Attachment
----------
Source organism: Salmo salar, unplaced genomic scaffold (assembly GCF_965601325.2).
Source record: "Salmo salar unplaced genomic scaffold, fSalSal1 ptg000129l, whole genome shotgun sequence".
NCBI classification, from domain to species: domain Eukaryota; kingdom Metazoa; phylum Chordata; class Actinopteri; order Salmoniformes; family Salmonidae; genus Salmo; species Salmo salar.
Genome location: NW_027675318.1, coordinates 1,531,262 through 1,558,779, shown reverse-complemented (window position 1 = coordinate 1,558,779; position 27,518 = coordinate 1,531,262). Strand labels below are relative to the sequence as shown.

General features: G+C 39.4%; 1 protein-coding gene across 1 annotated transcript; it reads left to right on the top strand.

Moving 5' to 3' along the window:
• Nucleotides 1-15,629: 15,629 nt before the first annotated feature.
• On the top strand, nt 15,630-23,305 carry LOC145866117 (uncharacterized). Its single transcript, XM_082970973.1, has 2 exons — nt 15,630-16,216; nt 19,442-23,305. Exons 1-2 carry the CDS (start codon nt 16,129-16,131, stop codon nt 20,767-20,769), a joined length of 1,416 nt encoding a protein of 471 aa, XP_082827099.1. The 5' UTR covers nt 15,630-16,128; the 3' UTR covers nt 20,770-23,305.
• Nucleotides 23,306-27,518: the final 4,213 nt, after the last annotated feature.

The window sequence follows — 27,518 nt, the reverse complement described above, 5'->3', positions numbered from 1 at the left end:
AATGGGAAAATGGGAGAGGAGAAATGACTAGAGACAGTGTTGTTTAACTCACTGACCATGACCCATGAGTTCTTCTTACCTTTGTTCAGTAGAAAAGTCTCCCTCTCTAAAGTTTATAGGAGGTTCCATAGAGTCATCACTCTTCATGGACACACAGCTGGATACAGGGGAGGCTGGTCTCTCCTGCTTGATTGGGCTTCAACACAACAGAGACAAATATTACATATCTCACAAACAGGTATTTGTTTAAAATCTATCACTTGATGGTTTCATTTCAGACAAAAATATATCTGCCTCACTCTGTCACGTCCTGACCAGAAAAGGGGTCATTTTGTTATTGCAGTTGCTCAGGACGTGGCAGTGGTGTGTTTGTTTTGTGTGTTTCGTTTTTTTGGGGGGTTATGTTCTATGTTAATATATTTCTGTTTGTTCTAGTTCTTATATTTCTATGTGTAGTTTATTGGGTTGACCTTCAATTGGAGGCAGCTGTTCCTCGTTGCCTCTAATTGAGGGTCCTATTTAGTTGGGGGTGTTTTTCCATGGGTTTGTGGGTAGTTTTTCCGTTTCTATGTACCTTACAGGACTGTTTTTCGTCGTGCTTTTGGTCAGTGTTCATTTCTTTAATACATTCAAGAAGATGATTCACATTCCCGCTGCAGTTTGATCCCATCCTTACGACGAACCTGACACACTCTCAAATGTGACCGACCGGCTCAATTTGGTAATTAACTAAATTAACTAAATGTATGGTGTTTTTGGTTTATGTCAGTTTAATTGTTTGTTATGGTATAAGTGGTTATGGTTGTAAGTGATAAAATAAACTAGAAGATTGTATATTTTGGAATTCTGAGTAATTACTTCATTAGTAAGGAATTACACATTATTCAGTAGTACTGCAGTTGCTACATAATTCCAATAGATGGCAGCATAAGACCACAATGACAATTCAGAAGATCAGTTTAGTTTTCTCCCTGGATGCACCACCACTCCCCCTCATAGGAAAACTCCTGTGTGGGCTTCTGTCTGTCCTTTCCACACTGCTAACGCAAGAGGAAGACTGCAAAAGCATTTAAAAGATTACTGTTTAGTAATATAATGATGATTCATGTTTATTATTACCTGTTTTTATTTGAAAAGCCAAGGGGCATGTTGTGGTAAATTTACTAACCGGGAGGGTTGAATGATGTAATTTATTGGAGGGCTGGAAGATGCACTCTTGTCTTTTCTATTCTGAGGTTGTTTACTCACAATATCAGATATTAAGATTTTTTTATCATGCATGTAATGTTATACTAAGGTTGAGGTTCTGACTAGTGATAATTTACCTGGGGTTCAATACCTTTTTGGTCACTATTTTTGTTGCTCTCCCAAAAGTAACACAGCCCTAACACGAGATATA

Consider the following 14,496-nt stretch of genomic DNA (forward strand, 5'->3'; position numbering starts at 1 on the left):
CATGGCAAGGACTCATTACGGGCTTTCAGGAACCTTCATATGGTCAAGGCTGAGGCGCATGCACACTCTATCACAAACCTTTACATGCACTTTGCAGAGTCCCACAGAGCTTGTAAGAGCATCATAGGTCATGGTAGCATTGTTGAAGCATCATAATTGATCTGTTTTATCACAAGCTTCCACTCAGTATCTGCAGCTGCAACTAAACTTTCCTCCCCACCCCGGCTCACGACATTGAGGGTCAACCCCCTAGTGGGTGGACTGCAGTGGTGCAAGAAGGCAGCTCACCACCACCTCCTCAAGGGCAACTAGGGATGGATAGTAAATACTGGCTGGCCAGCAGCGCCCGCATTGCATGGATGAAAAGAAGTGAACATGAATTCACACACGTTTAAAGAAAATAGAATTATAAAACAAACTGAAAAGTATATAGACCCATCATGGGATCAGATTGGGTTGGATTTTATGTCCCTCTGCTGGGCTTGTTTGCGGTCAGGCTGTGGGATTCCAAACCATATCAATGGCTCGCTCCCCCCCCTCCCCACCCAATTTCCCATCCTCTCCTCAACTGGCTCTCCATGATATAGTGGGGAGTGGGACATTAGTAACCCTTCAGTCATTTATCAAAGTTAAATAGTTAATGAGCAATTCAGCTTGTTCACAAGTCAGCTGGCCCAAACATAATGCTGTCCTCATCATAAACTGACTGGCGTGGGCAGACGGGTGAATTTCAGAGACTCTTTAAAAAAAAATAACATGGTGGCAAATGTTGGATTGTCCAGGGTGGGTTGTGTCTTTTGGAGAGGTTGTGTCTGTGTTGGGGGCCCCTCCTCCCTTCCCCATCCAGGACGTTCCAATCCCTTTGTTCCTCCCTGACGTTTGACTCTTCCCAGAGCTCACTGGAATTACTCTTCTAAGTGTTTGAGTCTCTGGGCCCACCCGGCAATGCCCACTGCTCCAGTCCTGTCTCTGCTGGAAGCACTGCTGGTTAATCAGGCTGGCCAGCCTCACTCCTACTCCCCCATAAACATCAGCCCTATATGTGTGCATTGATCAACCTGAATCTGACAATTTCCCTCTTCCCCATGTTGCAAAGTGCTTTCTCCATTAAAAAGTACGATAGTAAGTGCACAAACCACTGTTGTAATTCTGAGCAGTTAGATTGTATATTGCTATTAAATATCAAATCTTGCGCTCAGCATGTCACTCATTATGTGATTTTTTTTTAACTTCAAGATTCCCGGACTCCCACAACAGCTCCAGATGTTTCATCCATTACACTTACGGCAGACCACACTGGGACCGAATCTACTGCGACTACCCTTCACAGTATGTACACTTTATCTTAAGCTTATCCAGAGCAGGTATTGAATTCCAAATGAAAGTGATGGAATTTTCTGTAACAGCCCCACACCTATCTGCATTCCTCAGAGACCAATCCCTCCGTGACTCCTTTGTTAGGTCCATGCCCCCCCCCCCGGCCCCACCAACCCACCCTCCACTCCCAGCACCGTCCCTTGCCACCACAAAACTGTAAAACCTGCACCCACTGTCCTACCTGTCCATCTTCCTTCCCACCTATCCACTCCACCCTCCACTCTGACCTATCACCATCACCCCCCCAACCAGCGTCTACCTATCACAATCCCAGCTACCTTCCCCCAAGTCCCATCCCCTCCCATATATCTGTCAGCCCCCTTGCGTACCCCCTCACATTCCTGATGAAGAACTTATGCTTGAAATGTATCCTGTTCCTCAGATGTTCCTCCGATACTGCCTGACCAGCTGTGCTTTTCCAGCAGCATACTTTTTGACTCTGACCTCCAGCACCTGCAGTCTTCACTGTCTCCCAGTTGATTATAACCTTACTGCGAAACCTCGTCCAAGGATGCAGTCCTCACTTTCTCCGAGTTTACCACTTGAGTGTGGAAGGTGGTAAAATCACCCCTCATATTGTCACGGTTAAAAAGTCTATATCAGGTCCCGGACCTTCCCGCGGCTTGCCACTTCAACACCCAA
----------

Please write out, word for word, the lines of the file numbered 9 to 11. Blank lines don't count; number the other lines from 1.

• Nucleotides 23,306-27,518: the final 4,213 nt, after the last annotated feature.

The window sequence follows — 27,518 nt, the reverse complement described above, 5'->3', positions numbered from 1 at the left end:
AATGGGAAAATGGGAGAGGAGAAATGACTAGAGACAGTGTTGTTTAACTCACTGACCATGACCCATGAGTTCTTCTTACCTTTGTTCAGTAGAAAAGTCTCCCTCTCTAAAGTTTATAGGAGGTTCCATAGAGTCATCACTCTTCATGGACACACAGCTGGATACAGGGGAGGCTGGTCTCTCCTGCTTGATTGGGCTTCAACACAACAGAGACAAATATTACATATCTCACAAACAGGTATTTGTTTAAAATCTATCACTTGATGGTTTCATTTCAGACAAAAATATATCTGCCTCACTCTGTCACGTCCTGACCAGAAAAGGGGTCATTTTGTTATTGCAGTTGCTCAGGACGTGGCAGTGGTGTGTTTGTTTTGTGTGTTTCGTTTTTTTGGGGGGTTATGTTCTATGTTAATATATTTCTGTTTGTTCTAGTTCTTATATTTCTATGTGTAGTTTATTGGGTTGACCTTCAATTGGAGGCAGCTGTTCCTCGTTGCCTCTAATTGAGGGTCCTATTTAGTTGGGGGTGTTTTTCCATGGGTTTGTGGGTAGTTTTTCCGTTTCTATGTACCTTACAGGACTGTTTTTCGTCGTGCTTTTGGTCAGTGTTCATTTCTTTAATACATTCAAGAAGATGATTCACATTCCCGCTGCAGTTTGATCCCATCCTTACGACGAACCTGACACACTCTCAAATGTGACCGACCGGCTCAATTTGGTAATTAACTAAATTAACTAAATGTATGGTGTTTTTGGTTTATGTCAGTTTAATTGTTTGTTATGGTATAAGTGGTTATGGTTGTAAGTGATAAAATAAACTAGAAGATTGTATATTTTGGAATTCTGAGTAATTACTTCATTAGTAAGGAATTACACATTATTCAGTAGTACTGCAGTTGCTACATAATTCCAATAGATGGCAGCATAAGACCACAATGACAATTCAGAAGATCAGTTTAGTTTTCTCCCTGGATGCACCACCACTCCCCCTCATAGGAAAACTCCTGTGTGGGCTTCTGTCTGTCCTTTCCACACTGCTAACGCAAGAGGAAGACTGCAAAAGCATTTAAAAGATTACTGTTTAGTAATATAATGATGATTCATGTTTATTATTACCTGTTTTTATTTGAAAAGCCAAGGGGCATGTTGTGGTAAATTTACTAACCGGGAGGGTTGAATGATGTAATTTATTGGAGGGCTGGAAGATGCACTCTTGTCTTTTCTATTCTGAGGTTGTTTACTCACAATATCAGATATTAAGATTTTTTTATCATGCATGTAATGTTATACTAAGGTTGAGGTTCTGACTAGTGATAATTTACCTGGGGTTCAATACCTTTTTGGTCACTATTTTTGTTGCTCTCCCAAAAGTAACACAGCCCTAACACGAGATATA